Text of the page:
Measuring what matters: Biocapacity and ecological footprint

Participants of the joint Global Footprint Network and York University workshop (Photo courtesy of Martin J. Bunch, PhD)

Participants of the joint Global Footprint Network and York University workshop (Photo courtesy of Martin J. Bunch, PhD)

February 7, 2019 | by Martin J. Bunch, PhD

The most-used measure of a country’s progress is its gross domestic product (GDP) — the value of the goods and services produced over a period of time, such as a year. A huge drawback of GDP, however, is that it does not fully reflect things like the country’s standard of living or income distribution. Just because a country’s GDP is high does not mean that all, or even most, of the population is doing well.

The human development index (HDI) is an alternative indicator. It takes into account per capita income, life expectancy and education. There is even an inequality adjusted version of the HDI. While this measurement provides a more holistic alternative to GDP, both indicators still miss something fundamental. They miss the fact that all economic activity and human well-being is inseparably linked to ecosystems, which provide everything from oxygen to lithium, the ability to regenerate, waste absorption and much more.

One way to fill this gap is to measure the amount of biologically productive land and sea area needed to supply a person or a population with their current resource demands. The next step is to then compare this to biocapacity, which is the amount of biologically productive area that is available. And this is what ecological footprint and biocapacity measurements do.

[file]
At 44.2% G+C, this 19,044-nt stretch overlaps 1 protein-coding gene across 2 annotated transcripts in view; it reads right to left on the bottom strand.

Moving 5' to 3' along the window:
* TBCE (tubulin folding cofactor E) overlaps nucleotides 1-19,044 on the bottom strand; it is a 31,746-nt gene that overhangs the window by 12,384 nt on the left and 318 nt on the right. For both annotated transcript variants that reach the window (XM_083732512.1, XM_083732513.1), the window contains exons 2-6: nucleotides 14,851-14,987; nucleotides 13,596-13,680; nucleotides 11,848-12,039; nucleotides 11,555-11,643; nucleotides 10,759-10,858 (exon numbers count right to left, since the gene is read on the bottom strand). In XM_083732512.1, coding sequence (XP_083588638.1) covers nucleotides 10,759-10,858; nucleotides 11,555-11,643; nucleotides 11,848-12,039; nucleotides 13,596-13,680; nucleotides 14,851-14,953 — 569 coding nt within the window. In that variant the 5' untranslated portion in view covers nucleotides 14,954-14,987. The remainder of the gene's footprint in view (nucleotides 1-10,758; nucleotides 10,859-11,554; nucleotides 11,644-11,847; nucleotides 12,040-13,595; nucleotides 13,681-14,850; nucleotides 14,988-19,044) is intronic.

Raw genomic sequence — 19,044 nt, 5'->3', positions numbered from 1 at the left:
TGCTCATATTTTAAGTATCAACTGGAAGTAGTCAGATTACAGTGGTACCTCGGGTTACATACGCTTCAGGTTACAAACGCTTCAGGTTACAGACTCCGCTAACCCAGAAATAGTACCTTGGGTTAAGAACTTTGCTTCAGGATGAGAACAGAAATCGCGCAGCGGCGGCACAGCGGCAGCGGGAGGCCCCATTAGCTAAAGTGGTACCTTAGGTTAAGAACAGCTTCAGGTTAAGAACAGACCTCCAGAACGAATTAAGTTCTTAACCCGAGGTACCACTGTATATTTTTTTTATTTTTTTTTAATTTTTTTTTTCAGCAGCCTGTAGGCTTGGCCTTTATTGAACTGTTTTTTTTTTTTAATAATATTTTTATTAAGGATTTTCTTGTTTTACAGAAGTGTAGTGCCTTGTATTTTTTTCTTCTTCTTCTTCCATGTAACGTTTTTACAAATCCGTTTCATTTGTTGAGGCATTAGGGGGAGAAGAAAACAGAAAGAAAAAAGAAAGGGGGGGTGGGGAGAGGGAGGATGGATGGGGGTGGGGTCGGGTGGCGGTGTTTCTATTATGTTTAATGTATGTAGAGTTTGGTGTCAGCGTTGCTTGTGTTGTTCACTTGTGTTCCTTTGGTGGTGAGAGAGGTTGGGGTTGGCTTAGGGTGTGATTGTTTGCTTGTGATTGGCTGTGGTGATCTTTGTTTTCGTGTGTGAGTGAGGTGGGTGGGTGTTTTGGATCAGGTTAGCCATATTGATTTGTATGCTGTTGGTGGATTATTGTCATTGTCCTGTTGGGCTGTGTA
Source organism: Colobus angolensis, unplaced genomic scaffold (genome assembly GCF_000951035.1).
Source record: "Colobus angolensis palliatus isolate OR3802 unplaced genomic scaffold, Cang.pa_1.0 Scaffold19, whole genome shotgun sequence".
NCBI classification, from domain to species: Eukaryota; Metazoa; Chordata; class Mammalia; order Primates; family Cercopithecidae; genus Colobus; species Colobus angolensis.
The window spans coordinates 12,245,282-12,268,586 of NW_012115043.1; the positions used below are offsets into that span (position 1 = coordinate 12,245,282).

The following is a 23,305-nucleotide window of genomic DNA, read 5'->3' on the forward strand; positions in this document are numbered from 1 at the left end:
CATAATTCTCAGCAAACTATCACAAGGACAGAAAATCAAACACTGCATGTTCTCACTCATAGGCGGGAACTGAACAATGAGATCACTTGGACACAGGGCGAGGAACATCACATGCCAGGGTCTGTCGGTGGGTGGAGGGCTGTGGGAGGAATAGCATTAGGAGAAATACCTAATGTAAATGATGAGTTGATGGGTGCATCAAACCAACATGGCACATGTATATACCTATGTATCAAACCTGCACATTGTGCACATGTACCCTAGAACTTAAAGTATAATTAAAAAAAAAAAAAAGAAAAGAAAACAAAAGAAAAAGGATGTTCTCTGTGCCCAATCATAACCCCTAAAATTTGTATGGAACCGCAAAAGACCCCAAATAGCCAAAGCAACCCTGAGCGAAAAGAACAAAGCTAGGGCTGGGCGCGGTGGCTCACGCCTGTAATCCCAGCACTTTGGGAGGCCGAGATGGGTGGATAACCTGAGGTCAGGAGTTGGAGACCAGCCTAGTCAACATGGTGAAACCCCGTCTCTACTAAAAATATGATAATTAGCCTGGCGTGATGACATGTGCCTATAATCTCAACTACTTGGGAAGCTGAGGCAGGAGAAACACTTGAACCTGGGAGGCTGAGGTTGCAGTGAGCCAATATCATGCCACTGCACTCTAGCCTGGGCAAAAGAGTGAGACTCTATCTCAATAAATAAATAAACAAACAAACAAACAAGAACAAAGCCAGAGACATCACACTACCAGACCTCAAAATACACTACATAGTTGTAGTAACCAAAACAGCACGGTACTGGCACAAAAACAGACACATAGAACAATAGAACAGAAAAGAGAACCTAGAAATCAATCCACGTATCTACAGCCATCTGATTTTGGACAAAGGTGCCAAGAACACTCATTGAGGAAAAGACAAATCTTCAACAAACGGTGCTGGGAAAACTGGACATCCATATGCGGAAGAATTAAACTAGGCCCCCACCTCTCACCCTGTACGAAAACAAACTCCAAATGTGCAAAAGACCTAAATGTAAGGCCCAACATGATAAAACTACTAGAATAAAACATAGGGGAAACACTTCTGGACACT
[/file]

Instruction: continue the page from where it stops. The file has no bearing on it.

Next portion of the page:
Since 2003, the Global Footprint Network, a U.S.-based charitable non-profit, has produced and promoted the measures of ecological footprint. Last autumn, the organization chose to collaborate with York University’s Faculty of Environmental Studies, allowing York University to become the global datacentre of the measure applied to all nations in the world. The university plans to build an international network of academics and others who will continue to improve the calculations of ecological footprint and its application to economies.

Canadians are among the millions of people worldwide who have calculated their individual ecological footprint, while many municipalities and the Province of Ontario have used it as an environmental performance measure.

The unique ecological footprint and biocapacity approach bring together environmental, economic and social variables to better understand our planet’s demands and limits. York University is now working to make the ecological footprint and biocapacity more accurate.

This post was co-authored by Eric Miller. To learn more about York University's Ecological Footprint Initiative, click here.

Martin J. Bunch, PhD

About the Author

Martin J. Bunch, PhD is associate dean (research) and professor in the Faculty of Environmental Studies at York University.

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